Timing, they say, is everything and for SC Braga coach Domingos Paciência the adage was never truer than in the victory against SL Benfica that completed their historic run to the UEFA Europa League final.
Negotiating a Benfica team armed with seniority in Portugal's football ranks and a 2-1 lead from the semi-final first leg, Braga got their spur to success with Custódio's towering header. The midfielder's 19th-minute goal not only put the underdogs ahead on the night – and thanks to their away goal in Lisbon in the tie as well – it was a significant affirmation of their ambition to reach a first European final.
"It was what we needed at that moment," said 42-year-old former FC Porto and Portugal forward Paciência. "It gave the team confidence. The opening goal was always going to change things – to unbalance one team and motivate the other, and that's what happened. It gave us confidence."
Indeed, Custódio's breakthrough was the platform for the ultimate display of fortitude from the northern Portuguese side. Yes, similar spirit and mental strength had upheld them in difficult circumstances against KKS Lech Poznań, Liverpool FC and FC Dynamo Kyiv in the preceding rounds. But against Benfica they were just one slip from having their dreams turn to despair.
"We ended up giving a really intelligent performance," continued the coach, whose two-season reign at the Estádio Municipal ends after the final. "We coped well with the critical moments and cancelled out Benfica so they couldn't reply. That was very important. I felt the team wouldn't concede because they were so concentrated, and that gave us real belief."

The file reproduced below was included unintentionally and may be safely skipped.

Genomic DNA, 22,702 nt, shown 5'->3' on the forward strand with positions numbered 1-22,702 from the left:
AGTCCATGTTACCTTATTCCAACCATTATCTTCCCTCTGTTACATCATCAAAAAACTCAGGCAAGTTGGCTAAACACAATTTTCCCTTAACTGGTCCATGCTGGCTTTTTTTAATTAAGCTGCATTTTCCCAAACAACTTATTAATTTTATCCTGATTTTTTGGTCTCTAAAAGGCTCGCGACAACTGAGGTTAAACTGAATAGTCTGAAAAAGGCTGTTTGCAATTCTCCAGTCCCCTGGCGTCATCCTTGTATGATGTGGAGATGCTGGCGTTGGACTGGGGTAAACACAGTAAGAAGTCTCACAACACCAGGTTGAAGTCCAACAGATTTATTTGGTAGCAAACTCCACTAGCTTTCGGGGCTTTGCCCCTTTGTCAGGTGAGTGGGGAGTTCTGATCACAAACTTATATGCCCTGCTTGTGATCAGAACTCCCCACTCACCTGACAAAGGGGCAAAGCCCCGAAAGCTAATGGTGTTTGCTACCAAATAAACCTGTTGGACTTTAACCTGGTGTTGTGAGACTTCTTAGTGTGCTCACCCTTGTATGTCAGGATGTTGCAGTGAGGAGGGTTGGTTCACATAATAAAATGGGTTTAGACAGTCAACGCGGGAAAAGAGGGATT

With goalkeeper Artur and centre-backs Paulão and Alberto Rodríguez doing the necessary to frustrate Óscar Cardozo and Javier Saviola, Braga finally overcame the team that had pipped them to last season's Liga title.
It was another tense win for a squad that has specialised in testing supporters' nerves since landing in the UEFA Europa League from the UEFA Champions League. The Arsenalistas preserved a 1-0 first-leg advantage by shutting out Liverpool at Anfield. Dynamo were beaten on away goals courtesy of a second-leg clean sheet achieved by ten men in Braga.
"All matches are a great motivation, particularly against great teams," Paciência told UEFA.com. "When you face a Liverpool, a Dynamo Kyiv, even the champions of Poland, Lech, those are big names, and automatically the players gain motivation. I also think the players' capacity for hard work and their daily efforts are reflected in where they are now."
Like a Hollywood action hero tackling situations of ever increasing danger, Braga face their most fearsome opponent yet in Wednesday's Dublin final. André Villas-Boas's Portuguese champions Porto are the competition's top scorers with 22 in eight knockout round games alone, their appetite for goals matched by a thirst for glory.
Paciência, who played for Porto between 1987 and 1997, sized up the challenge, saying: "Porto have always had a very strong team, and right now Porto are a team that could do well in the Champions League. They are a club of the Champions League. In a final, and given how the season has gone, it's natural that Porto are big favourites. But it's a final, it's just one match."
So can Braga, whose only trophy was the 1966 Portuguese Cup, really upset the established order? "With the right inspiration and motivation, many situations can occur in a match that can get you a goal. That is what makes us believe it's possible to win."
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